² This is helpful index of native, undistilled liquours by American anthropologist Weston La Barre.

³ http://www.mexconnect.com/articles/1924-the-tarahumaras-an-endangered-species


Flotsam, Jetsam and Me

Flotsam, Jetsam and Me

Black Butte Porter Cap

I like to feature bottle caps in some of my pictures. Something about how they are bent is intriguing. It’s a reminder of the cool physics and chemistry at work in the drink ready to be consumed. It’s also a symbol of craft beer; none of those silly twist-off caps here …

This picture also has a nice shot of the beer label. Some of them are intriguing such as this  from Speakeasy. Cool black and white skyline, a dirigible.  This label seems to reference the Prohibition time period, but also seems steampunk-ish.  Cool.

What?  There should always be plenty of bottle openers around.  I really like the ring opener.  I’ve made that and the blue multitool (with a bottle opener) part of my everyday carry (EDC).  There are probably one or two openers that I forgot to include in this picture.  Truly, it would be hard to remove the above noted bottle caps without a bottle opener.  I think they deserve to be included in the “tangential” category of this month’s Session.

Coasters are useful for protecting tables and also starting conversations.  We recently went to Las Vegas and met some new friends.  While at lunch, I noticed our host had several coasters on his table – all from craft breweries.  So, we had an instant connection and one source for locution.  Had a great time.

The coaster below was acquired at a Great American Beer Festival a few years ago.



And one other interesting piece of detritus:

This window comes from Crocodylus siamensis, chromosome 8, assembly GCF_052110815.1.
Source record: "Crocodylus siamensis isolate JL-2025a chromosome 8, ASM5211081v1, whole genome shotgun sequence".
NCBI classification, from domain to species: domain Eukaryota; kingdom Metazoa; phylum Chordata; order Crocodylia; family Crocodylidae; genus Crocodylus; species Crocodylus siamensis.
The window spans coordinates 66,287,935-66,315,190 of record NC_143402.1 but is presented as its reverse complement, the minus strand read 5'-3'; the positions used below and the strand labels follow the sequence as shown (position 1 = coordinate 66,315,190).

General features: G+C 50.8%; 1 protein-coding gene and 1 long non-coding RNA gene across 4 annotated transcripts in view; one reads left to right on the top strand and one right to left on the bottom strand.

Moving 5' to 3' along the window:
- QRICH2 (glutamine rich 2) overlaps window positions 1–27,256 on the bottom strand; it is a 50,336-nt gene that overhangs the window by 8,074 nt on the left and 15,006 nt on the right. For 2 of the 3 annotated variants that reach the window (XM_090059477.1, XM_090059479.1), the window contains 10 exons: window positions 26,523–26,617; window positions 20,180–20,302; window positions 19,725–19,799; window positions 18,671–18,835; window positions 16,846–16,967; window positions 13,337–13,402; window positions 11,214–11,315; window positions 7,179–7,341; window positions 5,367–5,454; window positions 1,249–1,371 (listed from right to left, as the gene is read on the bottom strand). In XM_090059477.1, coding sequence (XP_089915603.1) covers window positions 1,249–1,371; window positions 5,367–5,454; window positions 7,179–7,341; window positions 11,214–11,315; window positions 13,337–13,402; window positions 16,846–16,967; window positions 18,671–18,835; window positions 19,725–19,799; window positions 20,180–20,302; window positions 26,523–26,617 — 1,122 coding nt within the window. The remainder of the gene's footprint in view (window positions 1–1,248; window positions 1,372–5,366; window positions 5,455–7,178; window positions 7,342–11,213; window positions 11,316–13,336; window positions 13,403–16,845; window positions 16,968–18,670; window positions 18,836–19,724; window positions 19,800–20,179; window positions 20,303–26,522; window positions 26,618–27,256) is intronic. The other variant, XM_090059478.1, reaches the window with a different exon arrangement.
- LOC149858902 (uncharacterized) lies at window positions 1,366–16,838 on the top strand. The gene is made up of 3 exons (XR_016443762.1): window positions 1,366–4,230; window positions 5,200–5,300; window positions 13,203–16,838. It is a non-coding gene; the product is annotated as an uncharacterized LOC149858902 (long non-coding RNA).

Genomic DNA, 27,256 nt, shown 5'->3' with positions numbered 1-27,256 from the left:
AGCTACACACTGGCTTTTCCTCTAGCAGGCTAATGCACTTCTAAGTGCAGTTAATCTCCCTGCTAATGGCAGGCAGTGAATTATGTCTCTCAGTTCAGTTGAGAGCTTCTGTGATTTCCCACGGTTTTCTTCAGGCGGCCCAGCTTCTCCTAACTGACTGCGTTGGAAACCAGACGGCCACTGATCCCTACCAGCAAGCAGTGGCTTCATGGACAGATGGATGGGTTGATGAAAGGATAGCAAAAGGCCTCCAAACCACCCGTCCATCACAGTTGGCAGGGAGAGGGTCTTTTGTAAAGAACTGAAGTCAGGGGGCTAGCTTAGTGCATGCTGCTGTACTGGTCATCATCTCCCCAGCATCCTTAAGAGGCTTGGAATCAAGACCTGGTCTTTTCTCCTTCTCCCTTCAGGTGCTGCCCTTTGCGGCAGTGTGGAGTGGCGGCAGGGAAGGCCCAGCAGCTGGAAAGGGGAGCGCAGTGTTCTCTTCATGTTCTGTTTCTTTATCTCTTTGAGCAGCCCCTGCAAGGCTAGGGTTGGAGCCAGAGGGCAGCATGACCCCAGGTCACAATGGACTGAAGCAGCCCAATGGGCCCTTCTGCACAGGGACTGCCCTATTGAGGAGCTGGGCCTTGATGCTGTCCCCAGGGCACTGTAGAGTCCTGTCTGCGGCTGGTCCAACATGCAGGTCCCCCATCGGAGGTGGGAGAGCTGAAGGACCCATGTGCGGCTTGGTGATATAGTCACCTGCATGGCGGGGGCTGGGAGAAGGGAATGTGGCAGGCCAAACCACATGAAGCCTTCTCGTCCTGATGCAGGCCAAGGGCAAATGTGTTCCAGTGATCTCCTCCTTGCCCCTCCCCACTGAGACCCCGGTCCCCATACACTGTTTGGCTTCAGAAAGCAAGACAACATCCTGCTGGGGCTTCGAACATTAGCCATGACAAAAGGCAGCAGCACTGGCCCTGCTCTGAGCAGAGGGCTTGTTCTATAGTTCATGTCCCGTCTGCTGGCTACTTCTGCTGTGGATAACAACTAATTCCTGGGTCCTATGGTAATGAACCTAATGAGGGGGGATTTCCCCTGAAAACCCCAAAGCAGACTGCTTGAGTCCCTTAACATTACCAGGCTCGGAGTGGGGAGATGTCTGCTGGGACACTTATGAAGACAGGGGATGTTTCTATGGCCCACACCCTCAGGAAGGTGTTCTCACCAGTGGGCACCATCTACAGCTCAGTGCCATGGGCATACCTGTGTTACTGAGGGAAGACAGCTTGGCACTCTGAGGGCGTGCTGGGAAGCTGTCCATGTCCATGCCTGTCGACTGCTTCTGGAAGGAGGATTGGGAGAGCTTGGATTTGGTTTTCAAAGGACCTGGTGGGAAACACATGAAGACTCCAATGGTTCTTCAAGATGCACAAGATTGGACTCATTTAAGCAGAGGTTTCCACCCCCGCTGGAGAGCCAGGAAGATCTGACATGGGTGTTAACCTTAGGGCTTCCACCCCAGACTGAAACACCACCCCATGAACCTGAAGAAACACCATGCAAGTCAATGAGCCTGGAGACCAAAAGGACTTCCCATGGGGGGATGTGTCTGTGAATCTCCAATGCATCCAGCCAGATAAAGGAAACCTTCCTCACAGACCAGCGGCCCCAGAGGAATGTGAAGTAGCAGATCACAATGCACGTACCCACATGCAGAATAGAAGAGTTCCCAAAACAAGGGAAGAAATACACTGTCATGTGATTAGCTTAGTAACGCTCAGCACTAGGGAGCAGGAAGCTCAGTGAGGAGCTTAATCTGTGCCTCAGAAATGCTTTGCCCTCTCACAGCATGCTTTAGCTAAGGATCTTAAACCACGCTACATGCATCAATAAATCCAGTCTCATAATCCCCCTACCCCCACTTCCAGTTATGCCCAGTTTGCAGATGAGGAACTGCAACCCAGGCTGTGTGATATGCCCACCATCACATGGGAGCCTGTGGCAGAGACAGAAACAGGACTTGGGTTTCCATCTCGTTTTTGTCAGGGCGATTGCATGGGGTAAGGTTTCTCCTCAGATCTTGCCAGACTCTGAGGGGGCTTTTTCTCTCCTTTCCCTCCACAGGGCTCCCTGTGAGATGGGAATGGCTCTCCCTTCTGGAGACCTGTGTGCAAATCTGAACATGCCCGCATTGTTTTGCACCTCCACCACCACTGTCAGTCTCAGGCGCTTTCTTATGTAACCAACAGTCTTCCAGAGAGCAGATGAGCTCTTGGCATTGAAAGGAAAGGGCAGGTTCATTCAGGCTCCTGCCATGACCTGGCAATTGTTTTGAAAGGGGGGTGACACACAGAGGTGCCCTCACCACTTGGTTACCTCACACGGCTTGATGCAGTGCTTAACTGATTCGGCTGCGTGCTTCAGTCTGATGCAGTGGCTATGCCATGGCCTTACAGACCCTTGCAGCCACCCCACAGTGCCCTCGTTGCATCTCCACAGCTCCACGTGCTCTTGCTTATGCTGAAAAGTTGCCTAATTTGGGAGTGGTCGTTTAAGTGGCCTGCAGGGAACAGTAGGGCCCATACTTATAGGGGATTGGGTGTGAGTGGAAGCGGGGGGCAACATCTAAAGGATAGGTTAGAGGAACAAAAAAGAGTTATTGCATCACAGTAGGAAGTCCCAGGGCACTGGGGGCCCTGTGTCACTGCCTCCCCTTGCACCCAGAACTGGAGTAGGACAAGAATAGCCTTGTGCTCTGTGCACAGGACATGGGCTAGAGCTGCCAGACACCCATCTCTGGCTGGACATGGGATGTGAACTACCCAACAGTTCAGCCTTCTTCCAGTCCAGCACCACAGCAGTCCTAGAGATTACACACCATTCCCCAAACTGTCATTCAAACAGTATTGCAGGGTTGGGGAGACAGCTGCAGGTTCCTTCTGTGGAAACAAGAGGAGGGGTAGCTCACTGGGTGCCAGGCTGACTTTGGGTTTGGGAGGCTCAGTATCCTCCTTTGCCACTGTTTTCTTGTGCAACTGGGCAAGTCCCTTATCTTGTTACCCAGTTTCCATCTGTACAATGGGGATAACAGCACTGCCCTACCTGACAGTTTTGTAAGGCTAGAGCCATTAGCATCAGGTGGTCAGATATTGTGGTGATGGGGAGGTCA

Yes, a pallet.  And because it pleases me, I imagine it came directly from the Sapporo brewery.

Beer Glass Shape Alters How Fast We Drink Alcohol: Are You Drinking Too Much?

I have not decided how much to trust this yet; the studies are preliminary.  Still, might be a fun discussion.

Personal note:  it’s easy to assess volume when you restrict yourself to just drinking the whole growler.  Who cares about glass shape then?  You have a beginning and end.  Problem solved.  Thank you.

Drinking But Don’t Want To Get Drunk? Here’s A Trick.

Why Don’t I Home Brew?

For good or ill I began making calculations.

See, when people ask me if I’m still making beer my answer is “no.” They ask why. I say, “Just out of money and time.”

Let’s talk expense. During this past weekend and the one prior I’ve spent a combined total of approximately $70 on beer, either bottled or on tap at my local. I ran the numbers on the ingredients for a couple of Belgian’s I brewed in ages past and the total came to about $46. Let me now compare volume. I got about 10 beers for the seventy bucks. If I’d spent less money and made my own beer I could have had around eighty beers. Eight times as much beer for thirty four percent less cost. I wag my head.

Let’s talk time. On Friday’s I often arrive home from work around 2:30 or 3 pm. The wife comes home around 6. Then we spend a couple hours or more at the pub and at dinner. On Sunday I’ve been napping for over an hour and I’ve set up a regular beer event where a friend or two come to the house and we drink beer for two or three hours and have a nice little chinwag. Now, I don’t want to do away with either of those things. I don’t mind spending money or time on a date with the wife and an afternoon with the guys. However, with a little forethought I might be able to arrange my affairs and have one or two brewdays in a month. Honestly, I could turn Beer Sunday into Brew Sunday! I wag my head again.